What sparked the Egyptian revolution?

What sparked the Egyptian revolution?

Most causes of the 2011 Egyptian revolution against Mubarak also existed in 1952, when the Free Officers ousted King Farouk: inherited power, corruption, under-development, unemployment, unfair distribution of wealth and the presence of Israel.

When did the Egypt revolution start and end?

January 25, 2011 – February 11, 2011
Egyptian revolution of 2011/Periods

How did Egypt overthrow Mubarak?

Mubarak was ousted after 18 days of demonstrations during the 2011 Egyptian revolution when, on 11 February, Vice President Omar Suleiman announced that Mubarak had resigned as president and transferred authority to the Supreme Council of the Armed Forces.

How long did the Egyptian revolution last 2011?

Timeline of the Egyptian revolution of 2011

2011 Egyptian Revolution (First wave)
Part of 2011–2012 Egyptian revolution
Celebrations in Cairo’s Tahrir Square on 11 February 2011 after Mubarak’s resignation
Date 25 January 2011 – 11 February 2011 (18 days)
Location Egypt

What does Egypt’s economy depend on?

Egypt’s economy relies mainly on agriculture, media, petroleum imports, natural gas, and tourism.

What type of government does Egypt have now?

Provisional government
Democratic Republic

Why did Egypt shut down the Internet?

2011 Internet shutdown. The 2011 Egyptian protests began on 25 January 2011. The authorities responsible achieved this by shutting down the country’s official Domain Name System, in an attempt to stop mobilization for anti-government protests.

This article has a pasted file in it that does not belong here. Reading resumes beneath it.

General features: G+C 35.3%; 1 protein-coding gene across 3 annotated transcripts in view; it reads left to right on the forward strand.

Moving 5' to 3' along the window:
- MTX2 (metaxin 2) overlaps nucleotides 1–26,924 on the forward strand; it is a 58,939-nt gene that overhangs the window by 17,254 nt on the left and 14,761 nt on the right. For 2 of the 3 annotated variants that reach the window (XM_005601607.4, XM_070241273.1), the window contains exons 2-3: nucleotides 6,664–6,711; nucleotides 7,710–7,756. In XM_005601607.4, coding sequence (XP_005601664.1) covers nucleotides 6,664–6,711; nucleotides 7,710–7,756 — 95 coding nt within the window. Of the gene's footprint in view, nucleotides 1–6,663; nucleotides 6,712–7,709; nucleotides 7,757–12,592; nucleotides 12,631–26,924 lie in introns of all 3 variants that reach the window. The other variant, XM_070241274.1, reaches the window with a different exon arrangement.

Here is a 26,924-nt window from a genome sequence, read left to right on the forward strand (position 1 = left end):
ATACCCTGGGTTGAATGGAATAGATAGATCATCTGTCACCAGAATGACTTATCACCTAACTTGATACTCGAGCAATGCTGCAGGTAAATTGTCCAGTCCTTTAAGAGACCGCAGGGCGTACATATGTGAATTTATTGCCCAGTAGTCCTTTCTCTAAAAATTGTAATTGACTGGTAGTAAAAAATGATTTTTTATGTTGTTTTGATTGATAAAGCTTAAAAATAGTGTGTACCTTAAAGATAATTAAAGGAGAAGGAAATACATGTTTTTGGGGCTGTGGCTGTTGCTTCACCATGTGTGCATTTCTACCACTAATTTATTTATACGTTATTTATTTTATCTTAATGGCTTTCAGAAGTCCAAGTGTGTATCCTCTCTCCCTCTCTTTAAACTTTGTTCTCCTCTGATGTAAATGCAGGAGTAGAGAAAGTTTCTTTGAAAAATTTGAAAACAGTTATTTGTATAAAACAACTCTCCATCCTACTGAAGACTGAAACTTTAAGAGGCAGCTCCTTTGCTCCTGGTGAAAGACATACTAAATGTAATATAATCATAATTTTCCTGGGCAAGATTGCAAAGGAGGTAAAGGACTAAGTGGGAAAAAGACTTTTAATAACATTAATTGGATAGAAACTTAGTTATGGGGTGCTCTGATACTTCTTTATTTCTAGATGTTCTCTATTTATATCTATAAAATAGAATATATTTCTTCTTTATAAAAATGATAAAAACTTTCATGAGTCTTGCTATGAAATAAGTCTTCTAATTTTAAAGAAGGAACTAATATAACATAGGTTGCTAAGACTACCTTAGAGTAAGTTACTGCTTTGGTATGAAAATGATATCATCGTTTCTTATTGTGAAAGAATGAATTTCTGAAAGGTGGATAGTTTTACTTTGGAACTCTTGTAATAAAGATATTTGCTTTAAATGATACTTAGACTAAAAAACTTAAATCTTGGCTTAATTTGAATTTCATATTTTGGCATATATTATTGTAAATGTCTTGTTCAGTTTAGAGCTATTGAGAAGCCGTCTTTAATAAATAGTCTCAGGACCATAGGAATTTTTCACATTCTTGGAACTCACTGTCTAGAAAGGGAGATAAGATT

Who is the first Egyptian president?

The first president of Egypt was Mohamed Naguib, one of the leaders of the Free Officers Movement who led the Egyptian Revolution of 1952, and who took office on 18 June 1953, the day on which Egypt was declared a Republic.

Who was president of Egypt before the 2011 protests?

Hosni Mubarak
Vice President None (1981–2011) Omar Suleiman (Jan–Feb 2011)
Preceded by Sufi Abu Taleb (acting)
Succeeded by Mohamed Hussein Tantawi (interim)
Prime Minister of Egypt

Who ruled Egypt after Mubarak?

Following Hosni Mubarak’s resignation on 11 February 2011 in the Egyptian Revolution of 2011, the office was vacant, with the functions of head of state and head of government being discharged by the chairman of the Supreme Council of the Armed Forces, Field Marshal Mohamed Hussein Tantawi.

Does Egypt have a strong economy?

Egypt’s economic growth has been strong and resilient since the economic reforms initiated in 2016. It is one of the few African countries expected to record a positive growth in 2020, at 3.6%, despite the adverse impact of the COVID–19 pandemic.

Is Egypt’s economy improving?

Egypt’s economic reforms back national economy in face of challenges. The Economist magazine also issued a report expecting a 5.7-percent growth rate of the Egyptian economy in 2024 and a 1.5-percent decline of the deficit in the Gross Domestic Product in 2025.

Which is a secondary source for Egyptian history?

The Turin Canon was a papyrus scroll listing Egyptian kings from the First to the Nineteenth Dynasty. Thus it is a secondary written sources for the history of the Old Kingdom, but much closer to the Age of the Pyramids than we are.

Where can I find the original Egyptian hieroglyphs?

This is a collection of various Egyptian primary source texts that show the original hieroglyphs with English translations. This website provides a plethora of ancient texts, many in the original languages, along with English Translations. Fordham University provides a list of links to online primary sources from the classical era.

Where can I find artefacts from Ancient Egypt?

The Vatican’s collection of Ancient Egyptian artefacts. The ETANA website is a searchable database of artefacts from across the Ancient Near East. A website that offers academic and popular articles about the Ancient World.

Where can I find information about ancient Egypt?

The Digital Karnak Project was designed and built at the University of California at Los Angeles (UCLA). The Vatican’s collection of Ancient Egyptian artefacts. The ETANA website is a searchable database of artefacts from across the Ancient Near East.